“Chernobyl” producer Sister — the content studio set up by Jane Featherstone, Stacey Snider and Elisabeth Murdoch — has hired former “Black Mirror” producer Lucy Dyke to lead a new production hub out of Manchester, in northern England.

The outfit is called Northern Sister, and will focus on developing and producing high-end scripted projects in the region, while fostering creators from diverse backgrounds both on and off screen. The Manchester location will allow Sister to tap into creative talent in other cities, such as Leeds, Newcastle, Liverpool and Bradford.

The company’s expansion up north comes at a time when U.K. broadcasters such as the BBC and Channel 4 are growing their own operations outside of London.

Calling the timing of the BBC’s expansion plans, revealed just last week, “fortuitous,” Dyke tells Variety, “It’s really important that we nurture the next generation of writers and script editors. When I started out, the only way you could be a script editor was to go to London. There used to be the expectation that talent would come to London, whereas now, we can come and find you.”

Dyke observes that the industry “is feeling that need” to diversify and foster a new generation of creatives.

As for the types of stories she will look for out of Northern Sister, the executive describes her ideal projects as “close to the mainstream — but bold mainstream and unafraid mainstream,” and which tap into a “need to connect with wide audiences.”

“Historically, when people talk about regional drama, it feels smaller or less significant, but this is an opportunity to say it’s about new and exciting stories and finding things you wouldn’t expect.”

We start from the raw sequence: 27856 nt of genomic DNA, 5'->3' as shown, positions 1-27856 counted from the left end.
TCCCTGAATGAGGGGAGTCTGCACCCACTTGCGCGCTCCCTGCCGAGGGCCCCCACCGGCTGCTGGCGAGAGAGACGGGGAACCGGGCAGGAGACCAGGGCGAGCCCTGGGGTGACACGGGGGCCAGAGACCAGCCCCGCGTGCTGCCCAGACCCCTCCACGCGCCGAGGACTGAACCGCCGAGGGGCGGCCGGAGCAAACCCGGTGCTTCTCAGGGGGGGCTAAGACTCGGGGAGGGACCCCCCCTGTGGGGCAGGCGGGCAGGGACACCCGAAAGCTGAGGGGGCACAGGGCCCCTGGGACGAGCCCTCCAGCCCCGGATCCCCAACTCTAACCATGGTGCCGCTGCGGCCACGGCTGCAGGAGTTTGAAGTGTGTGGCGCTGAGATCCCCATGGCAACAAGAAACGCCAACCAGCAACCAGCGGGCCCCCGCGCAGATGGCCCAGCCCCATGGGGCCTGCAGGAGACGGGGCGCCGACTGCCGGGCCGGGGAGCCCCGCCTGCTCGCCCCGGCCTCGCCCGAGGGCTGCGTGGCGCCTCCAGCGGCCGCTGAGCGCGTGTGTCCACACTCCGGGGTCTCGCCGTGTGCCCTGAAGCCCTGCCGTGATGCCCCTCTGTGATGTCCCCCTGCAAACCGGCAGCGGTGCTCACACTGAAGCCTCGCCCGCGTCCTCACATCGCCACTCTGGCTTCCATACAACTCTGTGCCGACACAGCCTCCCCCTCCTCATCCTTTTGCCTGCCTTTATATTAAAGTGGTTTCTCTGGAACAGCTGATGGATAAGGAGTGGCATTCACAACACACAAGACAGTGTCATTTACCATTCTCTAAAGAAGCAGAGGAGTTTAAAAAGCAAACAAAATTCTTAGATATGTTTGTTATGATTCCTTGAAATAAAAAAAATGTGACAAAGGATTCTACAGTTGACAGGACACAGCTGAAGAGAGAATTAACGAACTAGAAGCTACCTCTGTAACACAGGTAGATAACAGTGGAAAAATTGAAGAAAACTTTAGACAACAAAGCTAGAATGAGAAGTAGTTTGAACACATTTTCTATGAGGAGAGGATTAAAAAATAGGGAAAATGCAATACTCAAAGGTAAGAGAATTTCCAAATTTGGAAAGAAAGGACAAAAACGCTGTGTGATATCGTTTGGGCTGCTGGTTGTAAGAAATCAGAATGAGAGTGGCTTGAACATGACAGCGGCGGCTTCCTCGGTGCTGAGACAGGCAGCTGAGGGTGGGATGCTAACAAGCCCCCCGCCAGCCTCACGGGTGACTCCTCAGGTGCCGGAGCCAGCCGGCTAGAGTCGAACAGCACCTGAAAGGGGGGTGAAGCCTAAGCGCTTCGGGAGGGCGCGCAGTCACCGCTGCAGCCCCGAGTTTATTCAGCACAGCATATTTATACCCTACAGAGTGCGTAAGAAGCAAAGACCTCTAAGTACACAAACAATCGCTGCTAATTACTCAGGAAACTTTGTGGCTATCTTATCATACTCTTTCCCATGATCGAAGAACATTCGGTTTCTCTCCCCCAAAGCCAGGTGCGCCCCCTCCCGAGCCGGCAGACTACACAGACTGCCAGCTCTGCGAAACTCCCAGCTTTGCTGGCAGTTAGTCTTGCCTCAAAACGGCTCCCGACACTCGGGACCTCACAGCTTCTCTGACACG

Dyke, who has been based in Manchester for some time, will develop her own projects in the region, but will also continue to work with teams in London and Los Angeles. She is currently working with Featherstone and Sister executive producer Chris Fry on a number of new scripted projects.

As a freelance producer and executive, Dyke first began working with Sister in 2016. She has so far overseen two seasons of the hit BBC/AMC co-production “The Split” for the shingle. Created by Emmy Award-winning writer Abi Morgan (“Suffragette,” “The Hour”), season 2 of the legal family drama, starring Nicola Walker and Stephen Mangan, became the third most watched drama series on BBC iPlayer in 2020.

Prior to joining Sister, Dyke produced “Black Mirror” for Netflix and “Ripper Street” for Amazon.

“I’m so thrilled Sister is able to support and encourage Lucy’s ambitions in the North,” said Featherstone, co-founder and chief creative officer for the company. “We share her passion and drive to continue to collaborate with established partners as well as seek out, connect with and develop emerging voices from across the U.K. It’s a brilliant opportunity; one which we’re all incredibly excited about and inspired by. I for one can’t wait to see what the team starts to generate with such a wealth of phenomenal talent.”